Why Gated Communities are Becoming a Global Problem
Photo Credit: Dean Terry
The issue of gated and exclusively high-income communities in North America is rearing its ugly head again. It started earlier this year with the death of Trevon Martin, the young man visiting family in a gated community who ended up being accused of trespassing and shot dead in an altercation with a security guard.
This time, it involves Star Wars director George Lucas and property he once owned for his production studios in Marin County, a mostly rural area near San Francisco with high-priced housing.
Lucas plans to transfer some of his property to the Marin Community Foundation, which would work with a nonprofit developer to build low-income or “work force housing” projects throughout the area (apparently 60 percent of the jobs – in teaching, in-home health care, restaurants and other service-sector fields – go to people who commute long distances because they can’t afford to live there). One wealthy neighbor cried to the New York Times that Lucas was “inciting class warfare” by inviting poor people to move in.
This whole story brings to light the xenophobia problem plaguing gated and exclusively high-income communities across North America. The prevalence of gated communities has steadily risen across the United States since the 1960s. According to Arther Blakely, author of Fortress America, census figures showing that between 6 and 9 million Americans live behind gates. The appeal of gated communities lies in their promise of safety, privacy, exclusivity, and ultimately sameness and predictably.
People choose to live in these communities because they want to be around people like them and have freedom from the uncertainty of the outside world - most gated communities have a school, community centre, pool, and other amenities. You rarely have to leave the community, except when commuting to work.
Sonora Resort: a gated community near Disney World, Florida.
However that promise of safety and sameness is now proving to be pretty empty. In a recent article on gated communities in the Atlantic Cities, author Sarah Goodyear wrote:
By fostering suspicion and societal divisions gated communities can paradoxically compromise safety rather than increasing it. And because they cut residents off from the larger community, they can shrink the notion of civic engagement and allow residents to retreat from civic responsibility.
When you retreat into a big home in a gated or exclusively high-income community, you aren’t exposed to other cultures, people less fortunate than you, artists, senior citizens, etc. Common knowledge suggests that being exposed to different people and experiences is how we broaden our horizons. It is how we become inspired to do the little daily things that make the world a better place - like volunteering, making art or music, and creating or participating in community project.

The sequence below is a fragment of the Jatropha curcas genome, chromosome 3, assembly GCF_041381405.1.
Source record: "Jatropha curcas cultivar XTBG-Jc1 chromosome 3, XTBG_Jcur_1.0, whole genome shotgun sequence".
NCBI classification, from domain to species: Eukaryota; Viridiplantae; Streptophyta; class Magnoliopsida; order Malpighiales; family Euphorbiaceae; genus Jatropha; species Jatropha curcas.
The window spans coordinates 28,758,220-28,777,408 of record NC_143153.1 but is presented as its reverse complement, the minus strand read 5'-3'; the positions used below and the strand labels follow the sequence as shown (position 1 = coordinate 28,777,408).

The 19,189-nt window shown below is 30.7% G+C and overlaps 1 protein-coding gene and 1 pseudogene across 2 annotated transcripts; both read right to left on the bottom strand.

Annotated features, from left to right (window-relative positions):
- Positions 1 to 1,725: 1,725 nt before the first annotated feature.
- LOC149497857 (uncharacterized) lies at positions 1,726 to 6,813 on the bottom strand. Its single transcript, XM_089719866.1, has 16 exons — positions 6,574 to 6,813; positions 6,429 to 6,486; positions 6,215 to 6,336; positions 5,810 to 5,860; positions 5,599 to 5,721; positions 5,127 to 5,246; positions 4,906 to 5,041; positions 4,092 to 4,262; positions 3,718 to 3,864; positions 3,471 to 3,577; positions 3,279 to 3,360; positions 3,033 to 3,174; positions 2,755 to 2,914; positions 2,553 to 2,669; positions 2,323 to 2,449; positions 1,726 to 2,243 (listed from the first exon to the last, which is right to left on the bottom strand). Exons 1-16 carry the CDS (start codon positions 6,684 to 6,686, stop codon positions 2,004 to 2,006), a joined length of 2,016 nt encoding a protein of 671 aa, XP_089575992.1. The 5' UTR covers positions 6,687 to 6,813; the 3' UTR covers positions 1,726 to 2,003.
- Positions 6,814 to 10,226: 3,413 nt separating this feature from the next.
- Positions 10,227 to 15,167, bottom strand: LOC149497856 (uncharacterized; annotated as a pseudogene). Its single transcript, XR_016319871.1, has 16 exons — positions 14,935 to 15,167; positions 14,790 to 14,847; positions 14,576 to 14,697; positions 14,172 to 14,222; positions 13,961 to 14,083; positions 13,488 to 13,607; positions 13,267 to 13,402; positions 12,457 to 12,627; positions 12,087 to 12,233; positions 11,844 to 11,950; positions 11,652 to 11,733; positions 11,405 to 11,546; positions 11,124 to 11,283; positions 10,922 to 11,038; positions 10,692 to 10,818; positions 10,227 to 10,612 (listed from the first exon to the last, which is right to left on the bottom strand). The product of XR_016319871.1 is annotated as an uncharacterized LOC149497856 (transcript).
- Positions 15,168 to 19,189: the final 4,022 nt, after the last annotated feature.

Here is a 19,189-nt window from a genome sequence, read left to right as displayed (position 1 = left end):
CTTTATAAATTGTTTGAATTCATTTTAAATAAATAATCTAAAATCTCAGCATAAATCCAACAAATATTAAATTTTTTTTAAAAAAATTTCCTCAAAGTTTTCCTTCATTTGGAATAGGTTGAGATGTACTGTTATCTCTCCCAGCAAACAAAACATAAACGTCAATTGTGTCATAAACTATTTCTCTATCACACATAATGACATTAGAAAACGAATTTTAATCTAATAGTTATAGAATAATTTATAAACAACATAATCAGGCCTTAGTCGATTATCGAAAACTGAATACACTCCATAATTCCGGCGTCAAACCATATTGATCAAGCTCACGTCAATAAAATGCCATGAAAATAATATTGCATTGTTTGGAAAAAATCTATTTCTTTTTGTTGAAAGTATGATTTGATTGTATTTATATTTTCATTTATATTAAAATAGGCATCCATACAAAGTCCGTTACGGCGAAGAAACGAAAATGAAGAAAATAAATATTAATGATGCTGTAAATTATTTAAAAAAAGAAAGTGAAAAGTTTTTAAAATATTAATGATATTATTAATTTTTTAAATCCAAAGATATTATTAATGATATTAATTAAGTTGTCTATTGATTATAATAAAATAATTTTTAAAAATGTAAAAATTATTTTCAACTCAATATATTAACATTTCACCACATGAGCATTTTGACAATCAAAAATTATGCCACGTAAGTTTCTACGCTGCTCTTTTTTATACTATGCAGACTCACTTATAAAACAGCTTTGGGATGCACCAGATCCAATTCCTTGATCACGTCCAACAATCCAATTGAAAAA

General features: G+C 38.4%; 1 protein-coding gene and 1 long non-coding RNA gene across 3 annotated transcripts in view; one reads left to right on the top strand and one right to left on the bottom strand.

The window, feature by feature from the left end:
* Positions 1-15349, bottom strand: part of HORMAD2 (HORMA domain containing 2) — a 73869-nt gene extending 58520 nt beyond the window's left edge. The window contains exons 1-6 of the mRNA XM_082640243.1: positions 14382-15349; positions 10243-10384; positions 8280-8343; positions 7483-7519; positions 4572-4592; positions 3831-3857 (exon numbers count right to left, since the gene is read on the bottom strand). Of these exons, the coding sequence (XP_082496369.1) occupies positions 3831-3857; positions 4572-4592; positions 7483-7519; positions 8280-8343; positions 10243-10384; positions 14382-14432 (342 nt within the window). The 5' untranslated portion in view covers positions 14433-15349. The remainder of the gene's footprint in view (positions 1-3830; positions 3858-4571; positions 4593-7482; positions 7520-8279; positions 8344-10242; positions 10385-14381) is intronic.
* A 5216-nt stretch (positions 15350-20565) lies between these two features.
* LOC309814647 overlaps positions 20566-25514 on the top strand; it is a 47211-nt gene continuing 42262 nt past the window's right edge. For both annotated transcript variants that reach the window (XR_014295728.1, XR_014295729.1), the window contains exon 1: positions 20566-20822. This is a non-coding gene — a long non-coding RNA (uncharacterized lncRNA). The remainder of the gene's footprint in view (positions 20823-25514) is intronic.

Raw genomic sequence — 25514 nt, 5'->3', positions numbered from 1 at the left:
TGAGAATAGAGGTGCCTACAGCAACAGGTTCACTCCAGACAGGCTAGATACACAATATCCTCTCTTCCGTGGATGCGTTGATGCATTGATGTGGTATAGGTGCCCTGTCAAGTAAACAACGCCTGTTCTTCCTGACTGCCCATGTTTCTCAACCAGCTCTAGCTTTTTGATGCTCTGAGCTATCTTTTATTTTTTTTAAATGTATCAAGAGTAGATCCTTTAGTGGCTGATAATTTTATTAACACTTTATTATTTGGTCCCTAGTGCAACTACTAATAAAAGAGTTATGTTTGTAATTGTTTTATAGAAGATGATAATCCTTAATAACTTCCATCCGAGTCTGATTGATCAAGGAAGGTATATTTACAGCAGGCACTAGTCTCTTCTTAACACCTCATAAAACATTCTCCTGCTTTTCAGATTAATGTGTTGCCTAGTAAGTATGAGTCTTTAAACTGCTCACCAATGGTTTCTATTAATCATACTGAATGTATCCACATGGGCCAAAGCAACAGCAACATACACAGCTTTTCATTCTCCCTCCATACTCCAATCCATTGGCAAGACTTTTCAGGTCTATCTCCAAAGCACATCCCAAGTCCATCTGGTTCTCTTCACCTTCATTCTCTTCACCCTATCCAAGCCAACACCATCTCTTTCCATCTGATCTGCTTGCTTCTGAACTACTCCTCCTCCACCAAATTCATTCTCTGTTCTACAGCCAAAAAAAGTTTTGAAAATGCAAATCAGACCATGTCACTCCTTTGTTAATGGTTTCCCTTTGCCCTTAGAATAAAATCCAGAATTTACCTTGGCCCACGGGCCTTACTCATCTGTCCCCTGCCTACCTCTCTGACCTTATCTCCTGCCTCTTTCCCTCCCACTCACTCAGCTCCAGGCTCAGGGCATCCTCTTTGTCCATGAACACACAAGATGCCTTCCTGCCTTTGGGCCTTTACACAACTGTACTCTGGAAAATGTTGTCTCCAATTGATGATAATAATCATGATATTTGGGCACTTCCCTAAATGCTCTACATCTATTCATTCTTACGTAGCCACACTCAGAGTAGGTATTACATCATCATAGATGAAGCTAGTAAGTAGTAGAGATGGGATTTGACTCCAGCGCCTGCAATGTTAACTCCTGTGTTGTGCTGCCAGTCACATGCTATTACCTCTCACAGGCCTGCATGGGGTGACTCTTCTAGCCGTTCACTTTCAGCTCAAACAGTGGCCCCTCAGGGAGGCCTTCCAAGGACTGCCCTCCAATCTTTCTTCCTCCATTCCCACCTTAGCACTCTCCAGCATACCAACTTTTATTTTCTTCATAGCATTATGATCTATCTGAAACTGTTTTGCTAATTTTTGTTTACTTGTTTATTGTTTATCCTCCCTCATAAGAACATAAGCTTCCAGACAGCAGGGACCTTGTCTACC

In a gated community, you wouldn’t do any of these things because society’s problems are no longer your problem and, all you need for pleasure is there for you to passively enjoy. This might be okay on a vacation, but it does not make for an ideal society. People in gated communities run the risk of being culturally malnourished as they shut out difference and diversity for a predictable fantasyland that has no connection to reality. At Disney’s Golden Oaks community, you even have direct access to Disney World - the ultimate fantasy land and you never have to see the outside world!
Grandparents hiding behind their protective gates as a visitor enters their home in Golden Oaks.
This desire to live in gated communities is expanding beyond North America and becoming popular in emerging superpowers like China, India and Brazil - places where a new class of elite want to lock themselves away from those still struggling.
For example, in China they are building themed communities that bear no cultural connection to their location. Palm Springs, a gated community outside of Hong Kong has apparently been built to imitate the posh lifestyle of the desert resort town. The project was built in the early ’90s, and features three-story homes with terraces and backyards ideal for barbecuing.
The Palm Springs clubhouse in Chongqing, China
This international growth of gated communities is a troublesome trend. “In the places where the urban population is growing fastest, gated communities are fashionable for all the same reasons that they have been fashionable here in the United States – safety, prestige, privacy, exclusivity,” said Goodyear. “If urbanists’ worst fears about gated communities are true, the scale of what is happening in India, China, Brazil, and many other rapidly urbanizing countries around the world is chilling.”
She is right. It is chilling when our society would rather shut out the world’s problems than contribute solutions. Gated communities, like sprawling suburbs, are a threat to building authentic, vibrant communities. This is something North American planners and citymakers have come to realize. Hopefully the rest of the world will learn from our mistakes rather than repeating them.
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